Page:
Manor Park Sees Greater Staff Retention with New Households

The “Wall of Fame” at Manor Park, Inc. is likely to get a lot more crowded now that person-centered care and the Household Model are leading to less staff turnover.

The wall is lined with photos of staff members who have worked five years or longer at the Life Plan Community (LPC) in Midland, TX. With turnover plummeting from 44 to 30 percent for all employees over the past four years, more photos are sure to be added as more staff reach the five-year threshold. Continue reading “Manor Park Sees Greater Staff Retention with New Households”

Four Ways to Build the Culture You Want to See in Your Senior Community

I had a conversation with a leadership team recently that was incredibly frustrated by the initiative being taken by aides in the building. The complaint was that they were sitting around at the nurse’s station when they weren’t busy with cares. Leadership wanted them to be engaging with residents. But in most traditional nursing homes, this is not what CNA’s understand as their job. To get to this place we have to create a culture where engaging with residents is everyone’s job. Continue reading “Four Ways to Build the Culture You Want to See in Your Senior Community”

Highlighting High Involvement at The Cedars

The Cedars, a retirement community in Portland Maine, has long held and worked toward a vision for person-centered life. They have been engaged in learning, practicing, stumbling and achieving minor and major feats moving away from institution toward home.

Lately they have been working hard at High Involvement – engaging a Steering Team and several Action Teams, as well as holding a variety of circles — some for fun, some to work step-by-step through large and often complex decisions. One of the action teams focuses on getting the word out. Continue reading “Highlighting High Involvement at The Cedars”

Flying High with Self-led Teams

MARVIN’S PILOT GOT IT RIGHT!

One of the most unifying and powerful accomplishments of self-led teams is realizing that no job and no person is viewed as greater than another. The equation itself is simple: no greater than or less than, only equal to. So every job is just as important as the next. All the jobs that need to be done in a household are done to help the members of that household have a better day. It doesn’t matter if it is wiping the table or taking out the trash or helping with medications. Self-led teams do not get hung up on titles, you simply get in where you fit in that day. Continue reading “Flying High with Self-led Teams”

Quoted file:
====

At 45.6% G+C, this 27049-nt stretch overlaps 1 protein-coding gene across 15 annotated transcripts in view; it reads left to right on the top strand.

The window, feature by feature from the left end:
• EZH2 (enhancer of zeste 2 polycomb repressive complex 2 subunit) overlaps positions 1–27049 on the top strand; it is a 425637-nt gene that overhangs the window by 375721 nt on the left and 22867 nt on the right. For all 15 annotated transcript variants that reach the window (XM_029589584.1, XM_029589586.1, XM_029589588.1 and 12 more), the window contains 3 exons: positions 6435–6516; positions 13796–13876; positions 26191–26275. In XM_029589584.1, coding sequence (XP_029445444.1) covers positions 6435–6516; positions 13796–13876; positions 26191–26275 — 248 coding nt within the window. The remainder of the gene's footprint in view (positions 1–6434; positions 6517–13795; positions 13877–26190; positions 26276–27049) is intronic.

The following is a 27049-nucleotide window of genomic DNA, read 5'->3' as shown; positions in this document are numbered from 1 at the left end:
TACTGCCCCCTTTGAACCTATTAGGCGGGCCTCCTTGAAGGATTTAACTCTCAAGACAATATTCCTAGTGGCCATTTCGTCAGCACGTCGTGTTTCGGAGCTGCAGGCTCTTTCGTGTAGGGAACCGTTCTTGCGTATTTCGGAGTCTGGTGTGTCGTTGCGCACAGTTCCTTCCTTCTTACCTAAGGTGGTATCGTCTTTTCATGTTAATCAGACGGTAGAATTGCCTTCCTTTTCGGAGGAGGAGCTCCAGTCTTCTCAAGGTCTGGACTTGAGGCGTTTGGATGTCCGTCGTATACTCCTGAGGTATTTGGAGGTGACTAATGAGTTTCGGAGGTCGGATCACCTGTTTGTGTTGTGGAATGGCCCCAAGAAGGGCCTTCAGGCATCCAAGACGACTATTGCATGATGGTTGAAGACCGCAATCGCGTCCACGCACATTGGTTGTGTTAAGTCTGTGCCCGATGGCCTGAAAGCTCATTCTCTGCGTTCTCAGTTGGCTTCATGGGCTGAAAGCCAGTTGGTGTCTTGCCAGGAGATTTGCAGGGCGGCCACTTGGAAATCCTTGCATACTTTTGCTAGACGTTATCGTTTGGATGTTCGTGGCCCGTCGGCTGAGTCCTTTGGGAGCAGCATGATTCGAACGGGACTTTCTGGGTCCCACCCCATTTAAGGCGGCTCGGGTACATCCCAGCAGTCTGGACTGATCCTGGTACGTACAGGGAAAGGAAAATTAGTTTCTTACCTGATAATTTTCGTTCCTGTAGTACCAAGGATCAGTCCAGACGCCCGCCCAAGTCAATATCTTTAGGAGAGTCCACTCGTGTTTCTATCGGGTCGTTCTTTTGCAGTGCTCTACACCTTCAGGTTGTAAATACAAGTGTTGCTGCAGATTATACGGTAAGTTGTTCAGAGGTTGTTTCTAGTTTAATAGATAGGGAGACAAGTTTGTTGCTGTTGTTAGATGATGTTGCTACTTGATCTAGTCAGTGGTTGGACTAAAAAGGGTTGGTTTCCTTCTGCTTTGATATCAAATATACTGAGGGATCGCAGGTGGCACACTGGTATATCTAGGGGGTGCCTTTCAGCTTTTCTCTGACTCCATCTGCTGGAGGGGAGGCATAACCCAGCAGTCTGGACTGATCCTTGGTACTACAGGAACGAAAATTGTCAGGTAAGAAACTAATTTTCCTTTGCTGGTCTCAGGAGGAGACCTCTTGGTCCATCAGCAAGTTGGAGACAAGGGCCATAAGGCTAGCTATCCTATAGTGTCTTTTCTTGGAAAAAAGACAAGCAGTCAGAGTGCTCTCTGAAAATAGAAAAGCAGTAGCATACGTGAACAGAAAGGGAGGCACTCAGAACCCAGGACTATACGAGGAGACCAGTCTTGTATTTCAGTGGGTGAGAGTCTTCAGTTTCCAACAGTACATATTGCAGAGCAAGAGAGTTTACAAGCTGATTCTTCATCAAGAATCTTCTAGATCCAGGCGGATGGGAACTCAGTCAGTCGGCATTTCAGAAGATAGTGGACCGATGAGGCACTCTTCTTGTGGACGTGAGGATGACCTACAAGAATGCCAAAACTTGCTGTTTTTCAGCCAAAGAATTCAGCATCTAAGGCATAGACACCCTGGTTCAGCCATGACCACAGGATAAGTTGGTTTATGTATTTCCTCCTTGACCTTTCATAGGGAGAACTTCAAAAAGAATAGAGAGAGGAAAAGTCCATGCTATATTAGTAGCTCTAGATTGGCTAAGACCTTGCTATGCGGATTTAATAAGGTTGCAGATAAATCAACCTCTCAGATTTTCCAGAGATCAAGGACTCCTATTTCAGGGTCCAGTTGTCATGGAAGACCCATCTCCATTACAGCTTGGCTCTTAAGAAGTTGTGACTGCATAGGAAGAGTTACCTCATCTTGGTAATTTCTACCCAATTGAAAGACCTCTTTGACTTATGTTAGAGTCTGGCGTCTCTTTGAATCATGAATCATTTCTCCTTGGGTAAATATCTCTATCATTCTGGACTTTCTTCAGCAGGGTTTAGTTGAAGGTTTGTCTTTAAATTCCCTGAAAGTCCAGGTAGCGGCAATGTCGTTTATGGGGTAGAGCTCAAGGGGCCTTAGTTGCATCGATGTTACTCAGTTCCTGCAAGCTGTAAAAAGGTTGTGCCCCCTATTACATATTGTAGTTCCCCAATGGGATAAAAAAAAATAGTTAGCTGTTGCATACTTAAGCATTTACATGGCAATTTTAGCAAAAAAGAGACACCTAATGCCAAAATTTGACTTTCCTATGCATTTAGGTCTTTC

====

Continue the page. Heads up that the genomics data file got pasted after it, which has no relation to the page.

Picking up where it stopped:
Life Soars at St. John’s New CCRC in Albert Lea, Minnesota

Eagle crop2Residents will have eagle eyes watching over them when they move into one of the new households at Fountain Lake in Albert Lea, MN – especially if it’s nesting season.

“We didn’t know a bald eagle’s nest was on the property until about a year after we purchased it,” says Scot Spates, Administrator at St. John’s Lutheran Community.

Continue reading “Life Soars at St. John’s New CCRC in Albert Lea, Minnesota”

More Freedom for Staff Means a Better Life for Residents

Thursday, 1:30 p.m., the moment residents in Inglis House’s 3-South neighborhood have been waiting for has arrived. It’s Tea Time. They steer their wheelchairs toward the solarium where snacks, music, companionship, and of course, a wide assortment of tea await.

“It’s my favorite thing we’ve started since I’ve been here,” says Michael Kelly, Neighborhood Life Leader. He latched onto the idea while looking for a way to divert residents from dwelling on their debilitating diseases. Continue reading “More Freedom for Staff Means a Better Life for Residents”

Residents with disabilities find new life in Inglis Neighborhoods

Evidence that person-centered care is making a difference.”

So wrote Gavin Kerr, Inglis CEO, in an email he forwarded to his executive team last July. In the original message, a physical therapist praises long-term care staff at Inglis House in Philadelphia for the remarkable progress made by a resident with severe physical disabilities.

“They (staff) did the impossible,” the therapist wrote. One resident “told me she got out of bed and ate in the solarium yesterday. This is something that has not been done as far as I know, ever. She is now agreeing to get out of bed three times a week to eat lunch in the solarium… We talked; ‘New room, new life,’ she said.” Continue reading “Residents with disabilities find new life in Inglis Neighborhoods”